Friday, October 19, 2007

Relationships Critical in Effective Leading

This month's issue of Center for Creative Leadership says "the ability to build and maintain relationships and work well with others is in big demand - and in short supply."

While I might think a leader is the one on point setting the pace, it's the manager who collaborates amongst departments to share resources, develop programs, and train personnel while simultaneously integrating direct reports' career and family desires with senior management edicts. So who really adds more value to an organization?

CCL says "Organizations are increasingly operating in ways that involve interdependent, boundary-spanning work - creating a greater demand for leaders who are skilled at participative management, building and mending relationships and change management."

Today's Navy Nurse manager [Division Officer] usually cannot offer choice job assignments although senior management does try to match career desires with billet openings. I have found that giving an expected timeframe for this transfer to a coveted position helps as well as exploiting opportunities for cross-training when workload is light. It also helps that nurse develop relationships with nurses already working in that department so this person is not only getting the benefit of me "pushing" this person to that department, but the department is "pulling" that person to come work with them in staffing meetings.

We cannot pay someone more for working the off-shift, weekend or holiday. This past summer, when staff members were working 18-20 twelve-hour shifts and on-call for more, the Nursing Middle Management Council wanted to reward those staff members with----a pizza party. I rolled my eyes. "Why not reward them with something that REALLY matters?" I asked. "Why not submit a nomination for a Navy Achievement Award---something that would appear on a fitness report and be presented in front of peers by the commanding officer?"

The response? "I'm really busy. I don't have time to write up a nomination." So, calling Pizza Hut or Dominoes is the ineffective leader's gift to direct reports. And it gives me a very good insight as to this manager's relationship abilities.

Thursday, October 18, 2007

"Health" Magazine Writer, Suz Redfearn, Advocates Deceptive Practices

The teaser arrived in my email box---Nine Secrets Health Insurers Don’t Want You to Know---and I clicked. Suz Redfearn, a freelance writer, says that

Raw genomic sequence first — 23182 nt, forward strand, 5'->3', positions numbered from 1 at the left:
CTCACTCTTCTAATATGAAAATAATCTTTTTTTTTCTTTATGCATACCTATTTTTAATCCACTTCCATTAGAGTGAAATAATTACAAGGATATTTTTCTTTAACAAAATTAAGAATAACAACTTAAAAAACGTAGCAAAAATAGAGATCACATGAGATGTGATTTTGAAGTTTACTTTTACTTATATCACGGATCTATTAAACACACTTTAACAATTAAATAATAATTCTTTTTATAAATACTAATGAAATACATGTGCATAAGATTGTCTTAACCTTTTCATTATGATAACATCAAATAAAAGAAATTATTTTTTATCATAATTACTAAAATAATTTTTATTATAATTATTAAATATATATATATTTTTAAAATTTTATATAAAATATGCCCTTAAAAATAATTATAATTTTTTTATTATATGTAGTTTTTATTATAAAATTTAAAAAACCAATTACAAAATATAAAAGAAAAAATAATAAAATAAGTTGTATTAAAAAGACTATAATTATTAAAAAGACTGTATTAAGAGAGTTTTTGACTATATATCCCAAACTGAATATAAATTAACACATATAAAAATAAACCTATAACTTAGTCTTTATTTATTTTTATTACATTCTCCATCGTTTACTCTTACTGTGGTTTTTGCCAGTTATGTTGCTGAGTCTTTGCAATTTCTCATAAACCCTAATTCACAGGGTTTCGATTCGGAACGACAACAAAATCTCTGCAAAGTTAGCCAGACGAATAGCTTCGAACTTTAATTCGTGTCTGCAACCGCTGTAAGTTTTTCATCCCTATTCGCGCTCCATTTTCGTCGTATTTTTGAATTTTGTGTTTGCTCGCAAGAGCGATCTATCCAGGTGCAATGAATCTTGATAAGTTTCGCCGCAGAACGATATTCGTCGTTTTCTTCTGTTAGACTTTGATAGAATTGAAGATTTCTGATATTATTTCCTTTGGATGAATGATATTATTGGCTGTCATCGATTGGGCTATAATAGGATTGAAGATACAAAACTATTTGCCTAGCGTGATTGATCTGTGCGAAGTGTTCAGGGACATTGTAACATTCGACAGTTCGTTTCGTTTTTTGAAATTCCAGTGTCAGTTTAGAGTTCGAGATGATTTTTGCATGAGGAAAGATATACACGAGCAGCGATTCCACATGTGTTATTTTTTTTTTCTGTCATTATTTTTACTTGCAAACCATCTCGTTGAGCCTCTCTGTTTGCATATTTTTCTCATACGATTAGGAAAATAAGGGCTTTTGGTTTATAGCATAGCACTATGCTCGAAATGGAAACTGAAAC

To get tested, talk up your symptoms.Your insurer doesn’t want to pay for a colonoscopy if it’s not necessary. But if your best friend is diagnosed with colon cancer and you want the $675 test to put your mind at ease, here’s how to get one covered: Mention to your doctor that you’ve had some blood in your stool and a lot of gas lately—or simply that your bowel habits have changed.

First, this is obviously not a colonoscopy but a flexible sigmoidoscopy. It costs a lot more for the more extensive procedure that checks the right side of the large bowel in addition to the transvers and descending colon. And sedation typically is not given for the flexible sigmoidoscopy. Most patients do not require colorectal cancer screenings before the age of 50. These exceptions include those with a history of familial adenomatous polyposis, obvious changes in bowel habits (bleeding, changes in diameter of stools, and unexplained anemia), and first-degree relatives diagnosed with colorectal cancer.

The National Cancer Institute has a wonderful site that explains the various options available for colorectal cancer screening. I would encourage all patients to discuss their risks with their providers and not resort to subterfuge or lying in order to obtain a test that may not be necessary.

I sent a letter to Health stating my disappointment with their decision to publish an article that advocates lying and deception in the patient-provider relationship. Healthcare providers already manage patients who claim they take all their medications as prescribed, who exercise as recommended, and who avoid dangerous health practices. Let's add another nail of skepticism to the communication coffin.

Other blogs about this article include:
California Medicine Man